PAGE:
So here I am, back to my real life, and I says to myself – “Self, you gotta process this experience. If not for yourself, Self, then for those who was there and those who weren’t.” And I said to myself, ”Or I just gotta clarify and pontificate.” Self interrupted, “You did that already; you were an adjudicator.” “Don’t say it like that, like I was a mean, lowly, heart-breakin’ rat.” “Well, then don’t adjudicate next time.” And then I took a swing at myself, and Self dodged and countered with a jab to the place that makes me exhale really quickly, and so here I’m at, still trying to figure out what to say about Kaleidoscope ’11 at the Spokane Civic Theatre while I catch my breath.
The WSCTA awards. Also known as the “member awards”, those are the distinctions bestowed from the WSCTA members unto the festival participants. The adjudicators don’t give them and they are my favorite thing about the festival. The Ralph Eaton New Horizons Award wasn’t given this time – this award is given to a first-time participant at Kaleidoscope that most exemplifies the values of high quality community theater. The “Magic Moment” is a vote for that one special thing that festival-goers most loved about the plays this weekend. This year, it went to the character Olive Ostrovsky singing “The I Love You Song” from The 25thAnnual Putnam County Spelling Bee. The Betty Wills Washington Treasure Award goes to the theatre that most exemplifies . . . oh, cut to the chase, it’s the member’s choice for best show. The plaque stays at the theatre awarded until the next Kaleidoscope sends it along to the next festival. This year, it went to the Bremerton Community Theater’s production of All My Sons.
These are my favorite awards cuz they almost always come from the heart of the festival and rarely match the adjudicated awards. Which makes them feel good.
Read more about them. Four plays of four differing styles, modes, and genres. So rather than detail what was good about ‘em (you either went or you didn’t – next time GO!), here’s where you can follow up on your favorites.
Dan Zolidis wrote !Artistic Inspiration, a wacky farce intended for high school-aged performers. It’s a specialty of Zolidis who has around 50 other plays like it available through Playscripts.com. (In fact, it’s a specialty of Playscripts.com, the wacky high-school farce. Through direct marketing and making samples of scripts readable on-line, high school students don’t have to go through teacher to find what plays they like.) If you liked this play, you might try Zolidis’ adaptation of Bobby Wilson Can Eat His Own Face; Stephen Gregg’s S.P.A.R (Dramatic Publishing); and Christopher Durang’s The Actor’s Nightmare (Dramatists Play Service).
Doug Wright wrote Wildwood Park, a daring psychological chiller. Included as part of a creepy evening of one-acts titled Unwrap Your Candy (all Wright’s plays are at Dramatists), which made my must-order pile. Doug Wright’s a Pulitzer Prize winner (for I Am My Own Wife) who focuses on the psychological need, maybe even drive, for transgressive self-delusion. His most well-known work is arguably Quills (stage play made into a feature film with Geoffrey Rush, Kate Winslet, Joaquin Phoenix and Michael Caine) about the power struggle between an asylum “warden” and his most outrageous and famous patient, the Marquis de Sade. How exactly can you punish a man who enjoys punishment? My personal favorite is The Stonewater Rapture, a heart-breaking two-hander about high school love gone wrong. David Harrower’s Blackbird (Dramatists) is recent full-length play of macabre re-connections, not dissimiliar to Wildwood Park. (Thanks for the suggestion, Sandy.)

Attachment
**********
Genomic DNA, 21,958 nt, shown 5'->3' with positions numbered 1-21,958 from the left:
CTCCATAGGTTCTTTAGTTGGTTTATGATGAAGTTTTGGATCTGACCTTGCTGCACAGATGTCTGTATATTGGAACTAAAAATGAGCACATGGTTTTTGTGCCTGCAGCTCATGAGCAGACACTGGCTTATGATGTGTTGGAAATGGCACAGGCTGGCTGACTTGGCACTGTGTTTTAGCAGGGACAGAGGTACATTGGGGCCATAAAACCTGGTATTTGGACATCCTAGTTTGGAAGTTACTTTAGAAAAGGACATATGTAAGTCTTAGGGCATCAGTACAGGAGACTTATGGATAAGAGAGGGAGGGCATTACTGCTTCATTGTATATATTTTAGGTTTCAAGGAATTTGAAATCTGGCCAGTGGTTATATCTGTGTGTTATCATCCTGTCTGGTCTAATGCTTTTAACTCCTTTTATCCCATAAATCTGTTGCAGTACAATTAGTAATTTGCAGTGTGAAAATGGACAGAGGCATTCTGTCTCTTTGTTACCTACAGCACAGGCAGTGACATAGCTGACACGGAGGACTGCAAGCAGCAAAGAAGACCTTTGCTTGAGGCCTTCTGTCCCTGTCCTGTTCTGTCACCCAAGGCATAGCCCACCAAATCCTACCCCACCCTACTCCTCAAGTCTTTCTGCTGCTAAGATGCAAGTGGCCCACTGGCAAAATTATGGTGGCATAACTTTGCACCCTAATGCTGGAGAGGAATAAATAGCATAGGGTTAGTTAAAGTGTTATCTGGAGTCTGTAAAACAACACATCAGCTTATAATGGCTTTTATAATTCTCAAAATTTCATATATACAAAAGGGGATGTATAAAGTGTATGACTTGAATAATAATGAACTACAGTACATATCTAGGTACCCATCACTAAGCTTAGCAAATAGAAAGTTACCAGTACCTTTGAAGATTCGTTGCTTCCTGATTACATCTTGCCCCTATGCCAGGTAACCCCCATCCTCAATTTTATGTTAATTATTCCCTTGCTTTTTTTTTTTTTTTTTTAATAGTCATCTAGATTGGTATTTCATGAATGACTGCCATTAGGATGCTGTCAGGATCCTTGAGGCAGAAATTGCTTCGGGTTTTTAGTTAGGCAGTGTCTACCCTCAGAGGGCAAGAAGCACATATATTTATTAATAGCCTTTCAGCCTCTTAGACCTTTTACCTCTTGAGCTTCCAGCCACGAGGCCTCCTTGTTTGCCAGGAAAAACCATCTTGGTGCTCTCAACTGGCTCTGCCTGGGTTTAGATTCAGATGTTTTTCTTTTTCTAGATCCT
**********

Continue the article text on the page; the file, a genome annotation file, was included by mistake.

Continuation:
The 25th Annual Putnam County Spelling Bee was written by Rachel Sheinkin (sp?), who I don’t know much about, with music and lyrics by William Finn. Super mondo musical theater geeks would be very familiar with Finn’s “Marvin” trilogy, three small musicals that focus on the foibles of, well, Marvin, a man who leapt out of the closet and struggles to be a good father, ex-husband, and lover. The short sung-through musicals (so more like operettas) include In Trousers, March of the Falsettos and Falsettoland. (MTI.) Fans of Putnam would like Marvin.
All My Sons by some guy. Some guy who wrote Death of A Salesman, The Crucible, A View From the Bridge, and Resurrection Blues. Arthur Miller’s that guy, and three of those titles are regular combatants in the Greatest American Play arguments. Miller’s tragedies of the common man are arguably his stronger works, and my heart’s fondest of Sons (and Bremerton showed great plays are their own best argument for doing them). That doesn’t mean I don’t enjoy re-reading or seeing Salesman, Crucible, and Bridge. (Dramatists AND Samuel French AND lotsa used copies out there – check your used bookstores.) And if Miller gets to you too, try some Lillian Hellman and Robert E. Sherwood.
Join us. The board of the WSCTA could use a few more bodies, especially a treasurer. And it’d be nice if a Westside theatre stepped up to host Kaleidoscope ’13. (We’re looking at you, Bremerton and Tacoma . . .). But mainly, if you’re reading this, we need you. Put up a show, bring in one of us for a workshop or presentation, let us know what you’re doing. I’ll dribble out some more festival-related discoveries (what? You thought I’d blow it all in one blogpost? ) and news as we go along, but the main virtue of this medium is the two-way communication. Tell me what you wanna know.
Thanks to ACT Richland, Richland Players, Spokane Civic and Bremerton Community Theatre for the above plays and the great weekend. And thanks to Civic’s wonderful hosting – and rock the folks in Rochester, Bee’s! (Thanks for the Bee tiara, too. All my wife is jealous.)